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Asia Minute

Asia Minute: COVID-19 story in China is in part a tale of three cities

Virus Outbreak China shanghai
Ng Han Guan/AP
A police patrol vehicle monitors the crowd along the bund, Wednesday, June 1, 2022, in Shanghai. Traffic, pedestrians and joggers reappeared on the streets of Shanghai on Wednesday as China's largest city began returning to normalcy amid the easing of a strict two-month COVID-19 lockdown that has drawn unusual protests over its heavy-handed implementation. (AP Photo/Ng Han Guan)

This is a big day in Shanghai. China’s commercial capital is starting to come out of a two-month lockdown. But the COVID story in China remains complicated — and varies from city to city.

Most of Shanghai’s 25 million residents can walk around outside Wednesday. That’s an international headline because it’s been two months since that’s been the case.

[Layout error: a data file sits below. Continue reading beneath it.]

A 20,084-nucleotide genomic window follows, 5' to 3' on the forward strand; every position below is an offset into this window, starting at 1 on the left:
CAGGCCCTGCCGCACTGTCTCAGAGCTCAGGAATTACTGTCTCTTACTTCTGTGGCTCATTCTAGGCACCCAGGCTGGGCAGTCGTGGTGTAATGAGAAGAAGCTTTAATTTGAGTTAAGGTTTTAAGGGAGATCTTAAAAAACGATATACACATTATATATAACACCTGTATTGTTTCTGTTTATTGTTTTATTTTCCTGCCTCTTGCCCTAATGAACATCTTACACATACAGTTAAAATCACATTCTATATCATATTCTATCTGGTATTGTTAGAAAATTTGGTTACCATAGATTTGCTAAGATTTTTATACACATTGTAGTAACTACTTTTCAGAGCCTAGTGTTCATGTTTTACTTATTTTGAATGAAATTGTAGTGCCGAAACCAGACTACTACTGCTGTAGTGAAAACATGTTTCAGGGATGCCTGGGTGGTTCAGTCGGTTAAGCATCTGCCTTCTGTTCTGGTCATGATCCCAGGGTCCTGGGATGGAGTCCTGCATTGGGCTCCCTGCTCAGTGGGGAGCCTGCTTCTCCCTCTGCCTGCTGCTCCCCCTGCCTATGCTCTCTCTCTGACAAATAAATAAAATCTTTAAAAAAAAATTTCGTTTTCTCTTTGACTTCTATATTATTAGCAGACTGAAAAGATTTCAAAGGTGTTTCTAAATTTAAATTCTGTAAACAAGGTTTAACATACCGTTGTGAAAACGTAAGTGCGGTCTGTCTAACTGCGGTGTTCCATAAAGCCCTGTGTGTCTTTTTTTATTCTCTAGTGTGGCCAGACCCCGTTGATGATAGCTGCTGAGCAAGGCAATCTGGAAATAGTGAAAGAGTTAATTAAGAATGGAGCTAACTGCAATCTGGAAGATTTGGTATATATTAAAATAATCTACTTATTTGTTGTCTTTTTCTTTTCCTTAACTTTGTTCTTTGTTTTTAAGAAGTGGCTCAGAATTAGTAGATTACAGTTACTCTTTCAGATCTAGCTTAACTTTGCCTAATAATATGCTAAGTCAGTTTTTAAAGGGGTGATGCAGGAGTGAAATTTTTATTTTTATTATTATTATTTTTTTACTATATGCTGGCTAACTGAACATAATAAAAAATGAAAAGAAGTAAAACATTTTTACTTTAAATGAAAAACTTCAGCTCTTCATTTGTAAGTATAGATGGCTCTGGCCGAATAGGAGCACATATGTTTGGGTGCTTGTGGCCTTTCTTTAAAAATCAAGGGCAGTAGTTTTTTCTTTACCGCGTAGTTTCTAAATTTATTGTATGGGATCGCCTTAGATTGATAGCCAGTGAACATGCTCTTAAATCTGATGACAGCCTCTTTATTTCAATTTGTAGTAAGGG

But this sense of freedom is relative — and fragile.

Anyone who tests positive for COVID-19 will face immediate quarantine or hospitalization — and the area where they live could go back into lockdown.

There are some requirements.

Residents need to carry a smartphone with an app vouching for their health status.

Anyone wanting to use public transport has to show proof of a negative PCR test within the past 72 hours — and it’s a similar story with shopping malls.

In Beijing, shopping malls were back in business over the weekend, after a recent series of outbreaks in the city.

Other restrictions have been eased, but restaurants are still only open for takeout. Parks, movie theaters and gyms re-opened on Monday, but only at half their capacity.

In Hong Kong, the Chief Executive says she’ll take a “very prudent approach” to further easing social distancing rules.

Carrie Lam cited recent infection clusters, including two cases involving bars.

She told a news conference Tuesday that a delay in easing nightlife restrictions wouldn’t affect society very much, but warned that a wider outbreak of the virus could put jobs at risk.

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